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High flyer – BA’s Keith Williams revisited

Medium

When British Airways CFO Keith Williams gave an exclusive interview to Financial Director in the autumn of 2007, the mood at the company was more upbeat than it had been for most of the new millennium thus far.

Concerted efforts to re-engineer the business to cope with the long-term effects of the attacks on the World Trade Center in New York on 11 September 2001 had been swiftly effected by the board, while Williams had moved to shore up BA’s huge pension scheme on which any investment in its fleet was contingent, get rid of underperforming functions and reduce its debts.

While the opening of Heathrow’s Terminal 5 in 2008 was a public relations disaster for chief executive Willie Walsh, Williams could bask in the glory of heading up a finance function that had reported record profits and, for the first time in the company’s history, a 10% profit margin.

To prepare the business to achieve this, Williams spent a lot of time focusing on the basics, as many businesses have spent the past two years refocusing on. “We ran the company a little bit like a leveraged buyout, which was to go back to cash generation, dispose of non-core businesses and rebuild the balance sheet of the company,” he told us.

Journey’s end
A couple of months after the terrorist attacks, Williams revealed that he had received a phone call from a journalist at The Sunday Times. “You’re going to be bankrupt in three months on our figures,” they asked him. “What have you got to say?”

He told us he wasn’t ruffled by that. “We’re reaching the end of that journey. The company is now embarking on a period of growth and investment to sustain us into the future.”

Famous last words. Life changed once again and irrevocably so for BA, its embattled CEO Walsh and for Williams. The solution, its decision to merge with Spanish carrier Iberia, is now well underway with the plan to present the transaction to both BA and Iberia’s shareholders no later than this November and to complete the deal by the end of the year. In the proposed structure, BA and Iberia are renamed as OpCos and come under the ownership of a new group holding structure, TopCo.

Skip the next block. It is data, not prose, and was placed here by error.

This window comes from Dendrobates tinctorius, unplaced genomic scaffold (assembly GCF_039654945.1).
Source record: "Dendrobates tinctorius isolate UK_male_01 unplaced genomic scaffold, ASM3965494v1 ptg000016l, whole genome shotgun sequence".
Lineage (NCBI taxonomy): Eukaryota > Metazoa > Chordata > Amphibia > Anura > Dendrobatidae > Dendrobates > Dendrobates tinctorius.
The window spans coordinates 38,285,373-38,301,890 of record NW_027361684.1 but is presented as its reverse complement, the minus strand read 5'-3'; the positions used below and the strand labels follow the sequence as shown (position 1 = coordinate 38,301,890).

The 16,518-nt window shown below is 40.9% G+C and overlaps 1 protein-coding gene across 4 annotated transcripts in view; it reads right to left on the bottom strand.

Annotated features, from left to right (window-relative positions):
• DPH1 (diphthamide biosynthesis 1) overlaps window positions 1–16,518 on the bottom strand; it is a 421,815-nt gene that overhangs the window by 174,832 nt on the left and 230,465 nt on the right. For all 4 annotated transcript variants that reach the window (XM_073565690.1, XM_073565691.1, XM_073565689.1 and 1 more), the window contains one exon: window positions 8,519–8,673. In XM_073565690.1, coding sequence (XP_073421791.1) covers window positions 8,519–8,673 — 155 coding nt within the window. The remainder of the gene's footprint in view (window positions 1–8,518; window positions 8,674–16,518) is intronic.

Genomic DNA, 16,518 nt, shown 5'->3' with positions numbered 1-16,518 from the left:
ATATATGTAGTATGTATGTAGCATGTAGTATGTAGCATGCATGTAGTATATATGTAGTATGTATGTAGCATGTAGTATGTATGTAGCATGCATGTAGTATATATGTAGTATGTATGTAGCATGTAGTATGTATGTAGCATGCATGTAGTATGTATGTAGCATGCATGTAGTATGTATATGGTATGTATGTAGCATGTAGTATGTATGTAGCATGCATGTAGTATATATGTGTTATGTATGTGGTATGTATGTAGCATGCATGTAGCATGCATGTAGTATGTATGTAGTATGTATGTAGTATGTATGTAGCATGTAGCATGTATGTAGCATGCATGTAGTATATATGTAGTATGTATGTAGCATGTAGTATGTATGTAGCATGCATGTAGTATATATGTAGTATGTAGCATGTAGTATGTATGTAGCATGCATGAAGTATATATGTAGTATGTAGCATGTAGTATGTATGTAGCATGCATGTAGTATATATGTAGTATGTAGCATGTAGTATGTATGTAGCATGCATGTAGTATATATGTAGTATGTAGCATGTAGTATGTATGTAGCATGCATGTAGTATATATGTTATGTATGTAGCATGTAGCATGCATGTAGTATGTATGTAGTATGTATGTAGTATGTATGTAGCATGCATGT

Walsh becomes CEO of TopCo while Williams has been designated CEO of BA’s OpCo and joins the six-person TopCo management board in that capacity. Iberia group CFO Enrique Dupuy de Lôme becomes TopCo’s group CFO and joins the management team of BA OpCo, while Williams joins Iberia OpCo’s team. The companies are to remain separate entities.

Most interestingly, there is now talk that Williams could replace Walsh as CEO of BA on a permanent basis. Bookies Paddy Power put him on as favourite for the job against 11 other names, including members of the company’s management team and Iberia’s chairman and CEO Antonio Vazquez in a special bet laid on at the beginning of the year.

His odds warmed up from 9/4 to 10/11 a week later, settling at 2/5 by the time this magazine went to press mid-January. “Seemingly informed punters have wasted no time backing Keith Williams for the top job,” Paddy Powers says.

If the merger with Iberia goes through and these odds reflect the reality, we’ll be clinking glasses to Williams as CEO of the merged entity by the close of 2010 and the FD will be consolidating a stellar five-year ascension at BA against the toughest economic backdrop for generations. Whether he wants the job is another thing.

Pensions legacy
For now, that prospect will have to wait. Walsh and BA have a number of preconditions to get in place that can make or break the merger, one of particular concern to Williams being the satisfactory outcome to BA’s pension scheme review. An actuarial evaluation in 2009 assisted by PricewaterhouseCoopers concluded that BA was lugging around a pension deficit of £3.7bn, combining a provisional deficit of £2.7bn from its New Airways Pension Scheme (Naps) and a provisional deficit of £1bn in its Airways Pension Scheme (APS) – both closed to new members.

To put that in context, at the last valuation in 2006, the Naps deficit was £2.1bn while the APS was not in deficit: the current total provisional deficit is a cool £1.4bn more than BA’s current market capitalisation (it was equivalent to about half of market cap at the time Williams was interviewed by us). The company has already admitted the Pensions Regulator may question its technical provisions and find those it used to be lower than a level it deems appropriate, so the deficit may yet be revealed to be even bigger.